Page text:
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‘Wild Minds’ ready for new ideas

By Staff | Dec 28, 2018

Submitted photo The sign for Wild Minds Studio is installed atop I Design’s building, which will have potential space for other creative businesses or startups.

New signage on a familiar local business has drawn lots of attention in downtown Rugby lately.

Daunne Heilman covered traces of JC Penny lettering with a wide, white sign and trim bearing the colorful I Design name just a few years ago, and recently the storefront at 111 2nd St. SE changed again.

Replacing the white sign and trim, burnished metal cursive letters now spell out “Wild Minds Studio,” the letters trailing off into a tangle of scribbles.

“When we were putting the sign up, I think it caused most of the stir,” said I Design and Wild Minds Studio owner Daunne Heilman.

But the signage doesn’t mean what most people think, Heilman said. The Wild Minds Studio name represents a transition, rather than a new business.

Heilman shared her vision of I Design’s transition with participants in Rugby’s Tour the Possibilities walk in October. She led groups upstairs to the 2nd floor of her building, and showed open spaces and small rooms, each with potential for use by creative businesses or startups.

Heilman said remodeling began at the beginning of the year, and continued, bit by bit, throughout the shop’s regular business hours.

“We had to decide do we stay open and make all the changes, or do we try to get through (our hours of business)? So, we had a lot of building, a lot of doing, developing in evenings. So, luckily, people have hung with us,” Heilman smiled.

Workers were still in the process of putting finishing touches on the space while Heilman spoke with the Tribune. “New windows are going in today,” she noted.

“We have a 7,000 square foot building that wasn’t being adequately used,” she continued. “And a combination of renting out spaces for creative-based businesses some incubation businesses are what we’re kind of hoping for (on) the upper level; Maybe some small businesses (person) that worked out of their home and wanted to expand a little bit, and maybe even just get some creative feedback. It will allow them to do it at a very fixed and affordable cost to them.”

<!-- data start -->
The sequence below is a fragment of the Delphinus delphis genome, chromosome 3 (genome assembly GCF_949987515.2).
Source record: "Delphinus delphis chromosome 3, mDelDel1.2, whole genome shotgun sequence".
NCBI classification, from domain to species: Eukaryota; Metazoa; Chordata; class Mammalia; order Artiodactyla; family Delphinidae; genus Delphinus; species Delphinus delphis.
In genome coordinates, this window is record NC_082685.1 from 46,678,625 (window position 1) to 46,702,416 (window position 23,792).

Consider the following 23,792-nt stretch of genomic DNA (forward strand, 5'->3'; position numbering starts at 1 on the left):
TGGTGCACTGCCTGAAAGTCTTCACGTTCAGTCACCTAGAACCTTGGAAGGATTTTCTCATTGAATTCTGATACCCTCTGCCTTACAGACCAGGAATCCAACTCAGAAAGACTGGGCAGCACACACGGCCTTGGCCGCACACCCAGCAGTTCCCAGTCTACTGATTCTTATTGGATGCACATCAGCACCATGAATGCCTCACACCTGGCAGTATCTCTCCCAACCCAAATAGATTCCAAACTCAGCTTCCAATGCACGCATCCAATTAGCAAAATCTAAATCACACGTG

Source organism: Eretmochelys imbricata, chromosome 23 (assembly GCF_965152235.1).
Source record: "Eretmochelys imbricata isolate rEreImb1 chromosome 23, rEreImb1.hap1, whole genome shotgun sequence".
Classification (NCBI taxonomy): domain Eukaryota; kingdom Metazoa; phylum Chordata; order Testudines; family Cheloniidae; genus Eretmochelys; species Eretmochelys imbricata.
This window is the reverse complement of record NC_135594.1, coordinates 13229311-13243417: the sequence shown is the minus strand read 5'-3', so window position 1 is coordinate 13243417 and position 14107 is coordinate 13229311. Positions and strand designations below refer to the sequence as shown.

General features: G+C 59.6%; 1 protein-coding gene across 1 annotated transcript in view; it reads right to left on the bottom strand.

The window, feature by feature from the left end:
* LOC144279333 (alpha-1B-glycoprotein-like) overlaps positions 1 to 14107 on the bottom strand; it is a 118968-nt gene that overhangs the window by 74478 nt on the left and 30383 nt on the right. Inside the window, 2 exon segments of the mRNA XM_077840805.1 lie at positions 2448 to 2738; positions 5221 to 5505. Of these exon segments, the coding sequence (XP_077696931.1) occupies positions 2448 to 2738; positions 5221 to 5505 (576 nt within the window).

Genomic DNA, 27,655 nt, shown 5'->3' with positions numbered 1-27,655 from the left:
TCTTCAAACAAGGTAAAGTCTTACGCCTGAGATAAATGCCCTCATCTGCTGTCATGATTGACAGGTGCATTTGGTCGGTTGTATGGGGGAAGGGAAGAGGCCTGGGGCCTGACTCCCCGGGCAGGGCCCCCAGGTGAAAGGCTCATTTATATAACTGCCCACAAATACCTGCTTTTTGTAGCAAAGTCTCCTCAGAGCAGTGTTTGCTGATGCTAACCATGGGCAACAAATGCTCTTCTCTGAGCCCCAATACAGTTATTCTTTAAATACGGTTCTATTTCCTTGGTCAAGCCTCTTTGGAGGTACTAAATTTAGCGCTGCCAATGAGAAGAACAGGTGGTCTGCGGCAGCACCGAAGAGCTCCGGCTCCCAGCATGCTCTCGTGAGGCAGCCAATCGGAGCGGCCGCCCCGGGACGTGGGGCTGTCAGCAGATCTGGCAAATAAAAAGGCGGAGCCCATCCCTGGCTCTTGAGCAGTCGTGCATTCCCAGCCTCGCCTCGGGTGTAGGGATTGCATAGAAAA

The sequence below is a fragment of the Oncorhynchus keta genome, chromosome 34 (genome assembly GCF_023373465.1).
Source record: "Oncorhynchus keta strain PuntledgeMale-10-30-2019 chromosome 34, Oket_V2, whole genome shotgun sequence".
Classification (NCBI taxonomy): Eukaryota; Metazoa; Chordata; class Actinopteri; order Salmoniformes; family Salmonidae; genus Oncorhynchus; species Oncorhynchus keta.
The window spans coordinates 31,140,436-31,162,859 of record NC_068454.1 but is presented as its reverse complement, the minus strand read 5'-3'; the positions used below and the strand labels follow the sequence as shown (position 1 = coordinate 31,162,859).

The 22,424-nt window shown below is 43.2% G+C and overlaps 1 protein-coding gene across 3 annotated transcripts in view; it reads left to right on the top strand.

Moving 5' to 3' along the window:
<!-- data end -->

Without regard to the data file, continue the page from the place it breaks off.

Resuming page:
Heilman described “incubating” businesses as giving space, support and advice to budding entrepreneurs as they grow their operations.

“So, that’s probably why the transition started, because I have been doing this (working in creative design and marketing) for 20 years, and I wanted to work more with young people and the young, wild mind,” Heilman smiled. “The crazy, ADHD mind.”

Heilman noted the 2nd story space has drawn inquiries from parties interested in occupying it, “but we haven’t really promoted it.”

Although the space features improvements such as new windows, it remains a relatively blank canvas, ready for ideas.

“Until the windows and the lighting and things were in, we just wanted to let people see this develop. And we will build to suit, so that’s the other reason we haven’t done a lot to it, until we have somebody that’s interested in the space,” Heilman noted.

Heilman said I Design and the services she provides through the business would continue. “I Design is still there, but we knew I Design is marketing and creative-based.”

Heilman explained I Design plans to continue marketing, creative and advertising services, as well as custom graphic design products. She said the front of the building’s first floor will still be dedicated to retail space.

The new business expansion and floor plan was “necessary for us to do our job well,” Heilman added. “It was a nice fit.”

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